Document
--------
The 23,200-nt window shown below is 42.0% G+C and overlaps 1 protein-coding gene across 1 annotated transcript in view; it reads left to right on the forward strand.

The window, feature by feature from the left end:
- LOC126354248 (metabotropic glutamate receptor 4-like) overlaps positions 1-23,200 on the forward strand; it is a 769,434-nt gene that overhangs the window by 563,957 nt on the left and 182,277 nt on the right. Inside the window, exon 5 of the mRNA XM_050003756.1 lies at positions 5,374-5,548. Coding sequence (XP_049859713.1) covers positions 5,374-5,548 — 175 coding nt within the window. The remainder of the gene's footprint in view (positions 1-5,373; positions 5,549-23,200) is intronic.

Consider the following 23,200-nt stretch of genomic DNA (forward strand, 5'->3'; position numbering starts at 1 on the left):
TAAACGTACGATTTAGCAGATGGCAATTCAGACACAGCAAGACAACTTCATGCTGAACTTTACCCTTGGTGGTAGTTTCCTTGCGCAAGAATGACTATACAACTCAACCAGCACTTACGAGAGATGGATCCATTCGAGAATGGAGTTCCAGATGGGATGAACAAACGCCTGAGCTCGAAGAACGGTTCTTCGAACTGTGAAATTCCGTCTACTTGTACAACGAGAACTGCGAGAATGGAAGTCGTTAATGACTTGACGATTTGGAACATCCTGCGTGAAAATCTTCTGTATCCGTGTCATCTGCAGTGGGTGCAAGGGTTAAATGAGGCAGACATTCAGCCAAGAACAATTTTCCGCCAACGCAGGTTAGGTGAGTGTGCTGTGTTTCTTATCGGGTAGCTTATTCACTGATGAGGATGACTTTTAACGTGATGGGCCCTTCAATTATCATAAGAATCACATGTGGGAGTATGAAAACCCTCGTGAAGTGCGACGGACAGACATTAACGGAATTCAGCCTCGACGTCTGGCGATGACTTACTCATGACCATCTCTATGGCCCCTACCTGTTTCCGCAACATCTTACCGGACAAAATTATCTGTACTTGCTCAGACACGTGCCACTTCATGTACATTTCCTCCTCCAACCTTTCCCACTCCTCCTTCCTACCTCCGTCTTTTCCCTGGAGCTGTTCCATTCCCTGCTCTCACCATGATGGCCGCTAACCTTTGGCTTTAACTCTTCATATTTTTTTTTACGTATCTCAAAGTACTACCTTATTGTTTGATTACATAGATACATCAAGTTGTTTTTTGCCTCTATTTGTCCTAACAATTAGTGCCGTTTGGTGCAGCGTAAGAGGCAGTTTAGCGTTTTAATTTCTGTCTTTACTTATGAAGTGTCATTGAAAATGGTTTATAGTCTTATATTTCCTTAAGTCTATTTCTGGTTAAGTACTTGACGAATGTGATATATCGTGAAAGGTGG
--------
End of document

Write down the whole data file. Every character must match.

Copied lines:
The 23,200-nt window shown below is 42.0% G+C and overlaps 1 protein-coding gene across 1 annotated transcript in view; it reads left to right on the forward strand.

The window, feature by feature from the left end:
- LOC126354248 (metabotropic glutamate receptor 4-like) overlaps positions 1-23,200 on the forward strand; it is a 769,434-nt gene that overhangs the window by 563,957 nt on the left and 182,277 nt on the right. Inside the window, exon 5 of the mRNA XM_050003756.1 lies at positions 5,374-5,548. Coding sequence (XP_049859713.1) covers positions 5,374-5,548 — 175 coding nt within the window. The remainder of the gene's footprint in view (positions 1-5,373; positions 5,549-23,200) is intronic.

Consider the following 23,200-nt stretch of genomic DNA (forward strand, 5'->3'; position numbering starts at 1 on the left):
TAAACGTACGATTTAGCAGATGGCAATTCAGACACAGCAAGACAACTTCATGCTGAACTTTACCCTTGGTGGTAGTTTCCTTGCGCAAGAATGACTATACAACTCAACCAGCACTTACGAGAGATGGATCCATTCGAGAATGGAGTTCCAGATGGGATGAACAAACGCCTGAGCTCGAAGAACGGTTCTTCGAACTGTGAAATTCCGTCTACTTGTACAACGAGAACTGCGAGAATGGAAGTCGTTAATGACTTGACGATTTGGAACATCCTGCGTGAAAATCTTCTGTATCCGTGTCATCTGCAGTGGGTGCAAGGGTTAAATGAGGCAGACATTCAGCCAAGAACAATTTTCCGCCAACGCAGGTTAGGTGAGTGTGCTGTGTTTCTTATCGGGTAGCTTATTCACTGATGAGGATGACTTTTAACGTGATGGGCCCTTCAATTATCATAAGAATCACATGTGGGAGTATGAAAACCCTCGTGAAGTGCGACGGACAGACATTAACGGAATTCAGCCTCGACGTCTGGCGATGACTTACTCATGACCATCTCTATGGCCCCTACCTGTTTCCGCAACATCTTACCGGACAAAATTATCTGTACTTGCTCAGACACGTGCCACTTCATGTACATTTCCTCCTCCAACCTTTCCCACTCCTCCTTCCTACCTCCGTCTTTTCCCTGGAGCTGTTCCATTCCCTGCTCTCACCATGATGGCCGCTAACCTTTGGCTTTAACTCTTCATATTTTTTTTTACGTATCTCAAAGTACTACCTTATTGTTTGATTACATAGATACATCAAGTTGTTTTTTGCCTCTATTTGTCCTAACAATTAGTGCCGTTTGGTGCAGCGTAAGAGGCAGTTTAGCGTTTTAATTTCTGTCTTTACTTATGAAGTGTCATTGAAAATGGTTTATAGTCTTATATTTCCTTAAGTCTATTTCTGGTTAAGTACTTGACGAATGTGATATATCGTGAAAGGTGG